Dyno might make you think of dinosaurs, but we’re talking about the leaping moves that rock climbers sometimes make as they ascend walls. Figuring out how to dyno climb might seem hard, but it doesn’t have to be that way. We are here to help you understand how to dyno safely as well as all the types of dynos in climbing.
What is a Dyno in Rock Climbing?
A Dyno, or a dynamic move in climbing, is a move that involves jumping from one set of holds to another. In the middle of a dyno, you will very briefly have no points of contact with the rock or wall, making a dyno a great way to either move up the wall fast or fall.
Launching off from a dyno is not the hard part. Catching onto the new holds and getting your body resituated on the wall is the most challenging part of a dyno. Dynos are used throughout climbing but are most common in vertical or overhanging climbs.
Why is it called a dyno? The simplest answer is that the term dyno is short for dynamic, and dynos are a very dynamic form of climbing. Of course, you can be a dynamic climber without doing dynos, but you have to be dynamic in order to do dynos.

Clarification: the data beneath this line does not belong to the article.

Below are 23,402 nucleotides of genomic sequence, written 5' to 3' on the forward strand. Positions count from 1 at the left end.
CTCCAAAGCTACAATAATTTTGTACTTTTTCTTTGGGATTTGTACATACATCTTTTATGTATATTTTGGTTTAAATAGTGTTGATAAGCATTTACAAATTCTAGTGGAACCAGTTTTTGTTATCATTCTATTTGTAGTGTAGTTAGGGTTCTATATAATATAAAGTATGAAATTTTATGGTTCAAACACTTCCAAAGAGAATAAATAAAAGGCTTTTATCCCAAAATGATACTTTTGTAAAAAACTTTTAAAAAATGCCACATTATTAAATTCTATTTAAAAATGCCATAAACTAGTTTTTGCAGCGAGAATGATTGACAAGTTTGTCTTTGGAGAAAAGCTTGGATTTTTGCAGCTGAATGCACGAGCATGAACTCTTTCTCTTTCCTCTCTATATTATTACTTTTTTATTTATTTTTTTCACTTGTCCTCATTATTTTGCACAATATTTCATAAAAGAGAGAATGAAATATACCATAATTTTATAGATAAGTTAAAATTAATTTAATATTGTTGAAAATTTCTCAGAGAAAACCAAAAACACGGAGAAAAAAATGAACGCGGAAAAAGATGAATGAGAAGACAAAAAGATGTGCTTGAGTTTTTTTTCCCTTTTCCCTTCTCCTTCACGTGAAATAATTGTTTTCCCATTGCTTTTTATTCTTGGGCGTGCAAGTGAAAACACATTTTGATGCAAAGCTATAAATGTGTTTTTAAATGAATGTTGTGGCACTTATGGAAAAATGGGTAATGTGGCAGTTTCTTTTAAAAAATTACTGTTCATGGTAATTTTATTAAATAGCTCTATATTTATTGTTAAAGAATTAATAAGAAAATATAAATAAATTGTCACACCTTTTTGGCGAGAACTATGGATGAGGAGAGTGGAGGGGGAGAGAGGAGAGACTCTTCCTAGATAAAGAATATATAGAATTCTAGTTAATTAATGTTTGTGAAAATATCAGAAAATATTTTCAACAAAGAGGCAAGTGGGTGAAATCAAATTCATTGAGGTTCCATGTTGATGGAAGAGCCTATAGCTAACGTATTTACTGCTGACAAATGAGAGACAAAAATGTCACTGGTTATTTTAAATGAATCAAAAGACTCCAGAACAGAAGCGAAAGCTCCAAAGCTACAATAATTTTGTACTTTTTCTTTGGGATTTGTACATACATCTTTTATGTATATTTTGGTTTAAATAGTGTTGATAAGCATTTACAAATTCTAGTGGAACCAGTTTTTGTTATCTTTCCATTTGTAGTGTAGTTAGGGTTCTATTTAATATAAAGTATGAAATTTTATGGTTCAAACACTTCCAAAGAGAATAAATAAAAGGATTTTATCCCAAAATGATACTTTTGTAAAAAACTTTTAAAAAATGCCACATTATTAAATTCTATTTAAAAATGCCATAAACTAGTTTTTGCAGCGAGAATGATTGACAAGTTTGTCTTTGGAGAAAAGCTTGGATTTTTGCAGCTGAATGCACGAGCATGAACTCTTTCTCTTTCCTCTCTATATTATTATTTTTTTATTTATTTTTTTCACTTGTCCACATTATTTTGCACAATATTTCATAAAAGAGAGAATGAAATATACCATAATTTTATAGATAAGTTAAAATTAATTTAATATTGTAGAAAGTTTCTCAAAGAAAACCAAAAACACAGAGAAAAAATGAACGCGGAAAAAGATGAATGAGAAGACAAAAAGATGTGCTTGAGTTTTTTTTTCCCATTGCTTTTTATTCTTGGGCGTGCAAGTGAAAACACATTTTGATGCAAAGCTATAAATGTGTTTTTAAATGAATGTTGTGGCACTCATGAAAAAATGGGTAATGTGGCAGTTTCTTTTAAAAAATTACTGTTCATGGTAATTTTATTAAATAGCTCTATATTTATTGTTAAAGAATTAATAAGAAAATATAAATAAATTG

What Affects Dyno Climbing?
Completing a dyno will depend on various factors, including your height, strength, and technique. Here is a breakdown of how these major factors will impact your ability to dyno.
Unfortunately, for shorter climbs, dynos will be longer. For a taller climber, the distance of a dyno will be shorter, while a shorter climber will have to launch themselves farther. This isn’t to say that a shorter climber can’t be good at dynos, but just to say that it will take more practice as a short climber to be good at dynos.
Strength is a necessary part of completing a dyno. You not only need the strength in your legs to launch yourself off, but you also need the strength in your hands and fingers to catch onto the next set of holds and to keep a hold.
The best way to train for dynos is by training both your grip strength and your leg strength. Incorporate any leg exercises into your daily cross-training, as this will help give your legs extra power when you launch into a dyno. Make sure you aren’t neglecting your arms and hands, though, as these are what will absorb the force of the dyno and keep you holding on once you complete the dyno.
Having good technique is essential to your success in dynos. The best way to figure out how to practice dynos is by learning the proper technique. Part of the technique is launching off, part is catching, and part is looking and giving yourself the best chance of holding on. We’ll delve deeper into the techniques associated with dynos later, though, so keep reading!